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Day one of this year's Education Summit will feature a panel discussion with three experienced online educators discussing techniques for keeping students engaged during online classes.  But you do not have wait for the session on August 6th to share your questions or offer your own suggestions for the panel.  Help get the conversation off to an early start by completing this very brief survey.  Your answers will help our panelists better prepare and provide insight for our audience.

 

Screenshot of survey with hyperlink

For those looking for Spatial Deep Learning and GeoAI Resources, the following provides beginner-to-Pro list for different Imagery Deep Learning, GeoAI, ArcGIS Notebooks examples and other resources in the format of quick overview, videos, articles and sample notebooks. 

 

Part 1: Quick overview (8 – 12 minutes):

Video: Deep Learning Powered by Raster Analytics (11.5 minutes):
https://bit.ly/2WxzYZy

Blog Post: Introduction to Deep Learning (6 minutes):
https://bit.ly/3cCBrmK

Blog Post: Integrating Deep Learning with GIS (8 minutes read):
https://bit.ly/3bCz7uR

Part 2: Deeper Dive (~1 hour):

Webinar: Imagery Deep Learning Made Easy:
https://bit.ly/3byazDm

Tutorial:
https://bit.ly/2WVlul8

Part 3: Sample Notebooks:

Detecting Swimming Pools using Satellite Imagery and Deep Learning
https://bit.ly/3cE96Nc

Land Cover Classification using Satellite Imagery and Deep Learning
https://bit.ly/2zDVpPy

Extracting Building Footprints From Drone Data
https://bit.ly/2z2I3wd

Detecting settlements using supervised classification and deep learning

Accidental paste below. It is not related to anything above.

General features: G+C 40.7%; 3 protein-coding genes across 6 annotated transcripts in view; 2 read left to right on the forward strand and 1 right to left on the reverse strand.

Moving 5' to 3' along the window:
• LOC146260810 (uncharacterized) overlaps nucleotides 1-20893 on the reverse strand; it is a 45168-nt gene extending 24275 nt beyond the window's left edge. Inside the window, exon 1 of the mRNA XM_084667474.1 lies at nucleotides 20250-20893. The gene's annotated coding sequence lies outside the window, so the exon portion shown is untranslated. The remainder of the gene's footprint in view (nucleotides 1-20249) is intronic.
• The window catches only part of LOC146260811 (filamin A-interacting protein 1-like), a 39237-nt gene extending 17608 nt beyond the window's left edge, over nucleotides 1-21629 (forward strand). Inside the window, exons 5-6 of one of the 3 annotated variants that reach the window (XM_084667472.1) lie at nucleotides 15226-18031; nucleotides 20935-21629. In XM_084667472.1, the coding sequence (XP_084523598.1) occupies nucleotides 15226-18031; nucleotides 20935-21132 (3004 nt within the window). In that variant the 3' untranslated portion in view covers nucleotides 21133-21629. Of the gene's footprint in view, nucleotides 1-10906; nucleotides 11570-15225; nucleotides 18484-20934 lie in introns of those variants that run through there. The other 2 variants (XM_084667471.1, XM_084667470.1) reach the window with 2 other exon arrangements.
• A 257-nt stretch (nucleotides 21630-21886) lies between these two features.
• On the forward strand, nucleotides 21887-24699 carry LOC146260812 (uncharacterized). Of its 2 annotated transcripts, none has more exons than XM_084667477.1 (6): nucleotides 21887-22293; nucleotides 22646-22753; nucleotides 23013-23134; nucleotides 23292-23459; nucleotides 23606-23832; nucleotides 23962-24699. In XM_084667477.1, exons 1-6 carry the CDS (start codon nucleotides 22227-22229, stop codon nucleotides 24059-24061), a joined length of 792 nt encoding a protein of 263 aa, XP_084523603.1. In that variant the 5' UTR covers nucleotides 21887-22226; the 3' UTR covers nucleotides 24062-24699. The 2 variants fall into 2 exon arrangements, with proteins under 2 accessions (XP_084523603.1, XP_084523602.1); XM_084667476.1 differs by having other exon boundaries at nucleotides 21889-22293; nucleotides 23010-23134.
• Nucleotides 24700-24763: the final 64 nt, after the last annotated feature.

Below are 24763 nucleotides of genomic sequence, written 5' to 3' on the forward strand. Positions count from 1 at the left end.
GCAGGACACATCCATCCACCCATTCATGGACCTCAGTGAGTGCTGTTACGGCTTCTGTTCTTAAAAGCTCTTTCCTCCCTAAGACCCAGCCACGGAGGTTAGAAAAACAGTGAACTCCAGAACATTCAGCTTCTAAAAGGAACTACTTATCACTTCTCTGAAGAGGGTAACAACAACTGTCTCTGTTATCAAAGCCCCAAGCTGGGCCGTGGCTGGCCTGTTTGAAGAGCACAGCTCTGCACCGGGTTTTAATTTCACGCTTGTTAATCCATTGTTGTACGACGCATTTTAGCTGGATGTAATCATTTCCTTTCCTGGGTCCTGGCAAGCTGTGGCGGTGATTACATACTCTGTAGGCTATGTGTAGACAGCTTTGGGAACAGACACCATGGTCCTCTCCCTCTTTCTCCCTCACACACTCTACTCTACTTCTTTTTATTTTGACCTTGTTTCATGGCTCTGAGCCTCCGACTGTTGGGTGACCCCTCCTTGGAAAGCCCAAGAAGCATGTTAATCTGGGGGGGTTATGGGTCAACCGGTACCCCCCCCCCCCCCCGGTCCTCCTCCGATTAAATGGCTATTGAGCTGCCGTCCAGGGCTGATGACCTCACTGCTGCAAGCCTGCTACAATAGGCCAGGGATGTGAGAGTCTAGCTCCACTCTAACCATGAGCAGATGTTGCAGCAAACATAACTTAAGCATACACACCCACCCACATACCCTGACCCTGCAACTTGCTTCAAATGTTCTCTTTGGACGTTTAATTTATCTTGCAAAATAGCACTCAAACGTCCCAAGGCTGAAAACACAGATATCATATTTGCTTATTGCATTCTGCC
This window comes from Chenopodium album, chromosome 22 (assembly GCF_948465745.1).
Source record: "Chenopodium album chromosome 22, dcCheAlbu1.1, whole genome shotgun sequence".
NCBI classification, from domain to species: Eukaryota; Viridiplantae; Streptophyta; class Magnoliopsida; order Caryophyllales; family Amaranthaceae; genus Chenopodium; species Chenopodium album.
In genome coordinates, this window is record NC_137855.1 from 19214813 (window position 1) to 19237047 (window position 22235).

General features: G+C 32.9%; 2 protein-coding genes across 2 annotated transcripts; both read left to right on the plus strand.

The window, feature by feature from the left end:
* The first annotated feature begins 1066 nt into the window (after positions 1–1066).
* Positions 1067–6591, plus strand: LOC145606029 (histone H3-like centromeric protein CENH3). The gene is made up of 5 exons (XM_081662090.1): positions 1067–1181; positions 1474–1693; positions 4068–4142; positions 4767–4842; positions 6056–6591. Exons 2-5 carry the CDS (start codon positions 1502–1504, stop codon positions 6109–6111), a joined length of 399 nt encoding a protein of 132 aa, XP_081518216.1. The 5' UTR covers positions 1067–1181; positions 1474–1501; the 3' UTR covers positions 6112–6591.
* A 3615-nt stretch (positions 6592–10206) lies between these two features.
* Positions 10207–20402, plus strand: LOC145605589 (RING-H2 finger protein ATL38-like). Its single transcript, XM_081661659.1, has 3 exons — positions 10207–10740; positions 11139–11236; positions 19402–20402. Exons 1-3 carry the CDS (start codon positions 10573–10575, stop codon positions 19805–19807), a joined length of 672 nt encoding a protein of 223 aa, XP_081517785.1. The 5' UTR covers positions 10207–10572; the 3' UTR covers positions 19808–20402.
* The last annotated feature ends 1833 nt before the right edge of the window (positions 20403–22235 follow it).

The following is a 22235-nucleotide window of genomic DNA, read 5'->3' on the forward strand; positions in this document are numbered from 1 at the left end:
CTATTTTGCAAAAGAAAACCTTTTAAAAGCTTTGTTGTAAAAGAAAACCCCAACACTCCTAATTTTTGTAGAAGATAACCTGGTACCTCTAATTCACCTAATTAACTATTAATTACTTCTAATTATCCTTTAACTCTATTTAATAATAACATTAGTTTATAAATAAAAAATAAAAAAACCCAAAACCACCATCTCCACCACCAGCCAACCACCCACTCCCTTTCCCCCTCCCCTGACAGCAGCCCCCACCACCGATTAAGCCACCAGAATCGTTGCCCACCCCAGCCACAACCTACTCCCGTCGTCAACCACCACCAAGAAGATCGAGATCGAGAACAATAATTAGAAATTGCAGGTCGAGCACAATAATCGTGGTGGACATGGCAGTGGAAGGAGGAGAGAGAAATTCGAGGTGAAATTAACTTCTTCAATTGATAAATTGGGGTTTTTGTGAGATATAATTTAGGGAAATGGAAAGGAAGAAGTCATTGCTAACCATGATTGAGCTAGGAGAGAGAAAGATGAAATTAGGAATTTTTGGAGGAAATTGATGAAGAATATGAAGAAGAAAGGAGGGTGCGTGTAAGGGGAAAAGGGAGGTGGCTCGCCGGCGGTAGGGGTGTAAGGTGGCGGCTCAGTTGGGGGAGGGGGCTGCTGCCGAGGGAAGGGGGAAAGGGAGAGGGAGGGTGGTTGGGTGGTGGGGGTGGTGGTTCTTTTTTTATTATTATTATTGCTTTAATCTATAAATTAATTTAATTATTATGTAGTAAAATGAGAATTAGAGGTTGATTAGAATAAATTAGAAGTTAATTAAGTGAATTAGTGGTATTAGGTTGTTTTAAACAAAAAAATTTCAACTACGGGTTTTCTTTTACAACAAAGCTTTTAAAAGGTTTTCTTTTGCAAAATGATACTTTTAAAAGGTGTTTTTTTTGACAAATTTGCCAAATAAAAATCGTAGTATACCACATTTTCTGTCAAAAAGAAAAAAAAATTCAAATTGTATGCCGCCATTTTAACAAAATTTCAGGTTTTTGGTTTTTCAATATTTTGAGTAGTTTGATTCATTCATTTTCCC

https://bit.ly/3dRiq02

Part 4: Related Topics:

Which is better for deep learning, ArcGIS Pro or ArcGIS Enterprise?
https://bit.ly/2Z6Fa8d

From Experimentation to Production: Building Enterprise Scalable GeoAI Systems
https://bit.ly/2yZPQLlhttps://bit.ly/2yZPQLl

 

Additional 

 

Past GeoAI webinar on-demand recording links:

 

GeoAI Series #2:  The Birth and Evolution of GeoAI - by Esri Canada

 

Join the GeoAI LinkedIn Group, a place for discussions, resources, and news related to artificial intelligence (AI) and location Intelligence: https://bit.ly/2CBe5RB.

 

Contact Canserina Kurnia (ckurnia@esri.com) if you need assistance in integrating GeoAI and Deep Learning in teaching and research.

If you are interested to teach with ArcGIS Notebooks, the Esri Learn ArcGIS Team has released a new learn path with the title Teach with ArcGIS Notebooks, This learn path is intended for Educators who would like to incorporate ArcGIS Notebooks in their teaching/courses.  

This learn path consists of 6 sequential modules:

  1. Enable ArcGIS Notebooks in your organization (PDF lesson – 15 min).   This PDF lesson is intended for the Administrator of your ArcGIS Online, describing how to enable ArcGIS Notebooks capability in the organization. 
  2. Hello Notebook! (PDF Lesson – 15 min).  Learn how to create the first notebook in ArcGIS Notebooks, basics operations, create a map, add a layer and save the notebook.